This beautiful old school house adorns our home page of this website because of the simple beauty of the photo. “Liberty Road” was the primary route between Monticello and Liberty in its day, and this school was located near the intersection of Kutsher Road and it served the farm families of the area.
As roads were improved in the area, this “main” route to Liberty was replaced by NY Route 17, and this road became known as it is called today… I’m glad they didn’t change it to “Previous Liberty Road,” or ” Former Liberty Road!”
If you wish to visit the site, please refer to the map that is featured on this web site, or enter the following coordinates in to your GPS device:
UPDATE MARCH 17, 2021 by Paul Lounsbury:
I received an email from an old buddy who rode the school bus with me and my brother. Bobby Chicko and his family lived at the North east corner of the intersection of Old Liberty Road and Kutsher Roads within “spittin’ distance of the school house. His father, Alex Chicko, was a “house mover” back then, and they also had some bungalows on their property for summer guests and perhaps accommodated some overflow from the popular Kutsher’s Country Club which was just a quarter mile down the road if you had turned right at this intersection. Bob was reminiscing about his childhood and he shared a bit of interesting history about this school house.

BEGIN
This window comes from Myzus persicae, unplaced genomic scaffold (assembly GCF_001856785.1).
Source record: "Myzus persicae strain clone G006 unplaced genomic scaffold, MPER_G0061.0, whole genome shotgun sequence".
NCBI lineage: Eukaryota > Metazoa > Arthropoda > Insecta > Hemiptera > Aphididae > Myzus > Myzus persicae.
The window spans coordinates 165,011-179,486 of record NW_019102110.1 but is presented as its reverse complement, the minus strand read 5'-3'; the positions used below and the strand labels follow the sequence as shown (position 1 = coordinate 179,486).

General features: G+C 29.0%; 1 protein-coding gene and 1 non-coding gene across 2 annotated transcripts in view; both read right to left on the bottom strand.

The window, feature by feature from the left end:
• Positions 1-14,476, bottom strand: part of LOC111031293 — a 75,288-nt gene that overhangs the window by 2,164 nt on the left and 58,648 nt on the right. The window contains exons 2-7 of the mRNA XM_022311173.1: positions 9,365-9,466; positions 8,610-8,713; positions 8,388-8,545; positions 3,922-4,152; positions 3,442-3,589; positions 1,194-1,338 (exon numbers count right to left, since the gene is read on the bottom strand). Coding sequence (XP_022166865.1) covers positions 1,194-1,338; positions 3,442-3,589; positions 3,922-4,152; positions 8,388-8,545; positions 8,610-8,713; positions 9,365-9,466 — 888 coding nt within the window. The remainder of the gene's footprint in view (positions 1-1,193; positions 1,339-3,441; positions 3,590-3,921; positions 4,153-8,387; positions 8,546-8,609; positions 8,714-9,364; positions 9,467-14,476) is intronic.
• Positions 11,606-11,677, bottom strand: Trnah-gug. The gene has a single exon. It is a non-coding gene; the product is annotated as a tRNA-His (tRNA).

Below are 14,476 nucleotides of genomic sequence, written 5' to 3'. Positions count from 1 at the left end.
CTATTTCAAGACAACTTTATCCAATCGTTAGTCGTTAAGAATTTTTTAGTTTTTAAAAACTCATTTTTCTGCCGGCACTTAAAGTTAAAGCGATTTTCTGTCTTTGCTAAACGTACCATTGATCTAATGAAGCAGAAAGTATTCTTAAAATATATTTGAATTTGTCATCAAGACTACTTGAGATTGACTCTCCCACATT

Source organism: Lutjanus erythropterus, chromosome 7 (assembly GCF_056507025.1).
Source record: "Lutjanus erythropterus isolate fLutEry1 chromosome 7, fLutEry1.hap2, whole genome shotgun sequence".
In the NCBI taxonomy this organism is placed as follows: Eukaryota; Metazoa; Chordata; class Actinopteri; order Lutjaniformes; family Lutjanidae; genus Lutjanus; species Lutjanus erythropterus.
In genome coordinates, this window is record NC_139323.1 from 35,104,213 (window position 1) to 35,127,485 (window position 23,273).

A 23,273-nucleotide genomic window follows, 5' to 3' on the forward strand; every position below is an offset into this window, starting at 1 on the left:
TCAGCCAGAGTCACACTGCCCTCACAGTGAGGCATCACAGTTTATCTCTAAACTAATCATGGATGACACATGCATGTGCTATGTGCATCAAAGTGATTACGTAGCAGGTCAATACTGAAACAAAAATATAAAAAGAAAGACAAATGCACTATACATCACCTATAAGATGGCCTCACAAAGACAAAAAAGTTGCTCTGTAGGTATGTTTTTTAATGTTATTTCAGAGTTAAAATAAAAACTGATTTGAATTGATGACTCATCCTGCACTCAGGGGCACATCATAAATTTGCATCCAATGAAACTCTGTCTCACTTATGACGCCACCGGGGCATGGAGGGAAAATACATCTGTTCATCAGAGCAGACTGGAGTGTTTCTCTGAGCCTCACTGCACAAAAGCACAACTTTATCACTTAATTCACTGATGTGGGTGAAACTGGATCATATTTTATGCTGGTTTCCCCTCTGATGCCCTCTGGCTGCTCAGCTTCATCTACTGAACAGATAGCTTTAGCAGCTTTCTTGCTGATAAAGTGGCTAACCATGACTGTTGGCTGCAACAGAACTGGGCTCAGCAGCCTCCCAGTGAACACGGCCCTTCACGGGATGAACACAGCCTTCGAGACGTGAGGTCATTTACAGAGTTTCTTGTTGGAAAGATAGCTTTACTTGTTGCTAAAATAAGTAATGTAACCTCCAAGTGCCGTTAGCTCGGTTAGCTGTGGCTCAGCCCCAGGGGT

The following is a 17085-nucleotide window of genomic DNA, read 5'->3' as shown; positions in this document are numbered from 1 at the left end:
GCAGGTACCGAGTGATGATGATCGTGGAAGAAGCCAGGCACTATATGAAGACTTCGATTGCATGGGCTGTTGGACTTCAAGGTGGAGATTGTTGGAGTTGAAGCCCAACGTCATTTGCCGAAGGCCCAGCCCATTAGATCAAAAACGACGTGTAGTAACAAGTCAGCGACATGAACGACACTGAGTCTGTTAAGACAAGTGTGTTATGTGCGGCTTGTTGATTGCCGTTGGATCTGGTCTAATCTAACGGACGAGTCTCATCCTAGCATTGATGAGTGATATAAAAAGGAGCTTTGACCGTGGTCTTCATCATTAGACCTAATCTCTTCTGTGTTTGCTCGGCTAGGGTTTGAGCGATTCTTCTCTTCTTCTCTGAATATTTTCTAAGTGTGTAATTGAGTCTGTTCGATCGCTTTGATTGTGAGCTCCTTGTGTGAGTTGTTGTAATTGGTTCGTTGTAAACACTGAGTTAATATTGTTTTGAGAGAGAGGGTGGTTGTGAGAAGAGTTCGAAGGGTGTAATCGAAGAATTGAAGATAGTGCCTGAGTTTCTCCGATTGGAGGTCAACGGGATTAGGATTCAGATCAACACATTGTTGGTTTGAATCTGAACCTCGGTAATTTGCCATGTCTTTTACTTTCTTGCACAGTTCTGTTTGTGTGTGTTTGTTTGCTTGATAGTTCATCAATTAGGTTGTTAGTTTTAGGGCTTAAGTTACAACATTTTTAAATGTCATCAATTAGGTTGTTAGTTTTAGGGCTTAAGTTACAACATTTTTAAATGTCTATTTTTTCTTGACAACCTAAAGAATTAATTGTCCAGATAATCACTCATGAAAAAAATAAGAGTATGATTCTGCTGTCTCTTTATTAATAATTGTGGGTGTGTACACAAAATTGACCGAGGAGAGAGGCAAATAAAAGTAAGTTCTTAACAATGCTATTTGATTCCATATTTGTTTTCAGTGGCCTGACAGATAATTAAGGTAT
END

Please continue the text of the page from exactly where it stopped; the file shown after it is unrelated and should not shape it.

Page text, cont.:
Bob’s mother, Mary Chicko, was employed by the school during its final years. Each school day, she would open the building, and prepare it for the busy day ahead. In the winter months, she would start the fire in the traditional pot belied stove which would have been positioned in the middle of the room. She also brought in firewood as needed for each day. At the end of every school day, Mary would perform the cleaning by sweeping and mopping the floors, cleaning the blackboards, and whatever else needed to be done.
In the early 1950s, after the school had been closed, Bob’s uncle Frank Promowitz, who had property on the other side of Old Liberty Road, purchased the building. Bob’s dad, Alex, jacked it up and moved it across the road on to Frank’s property, where it became his personal wood working shop.
Bob shares “Some time while I was in high school (mid 1960s), Frank burned the building down. It was rotten and in ill repair. My uncle had more time for fishing than working. I remember standing and watching the flames.”
Thank you for sharing Bob!!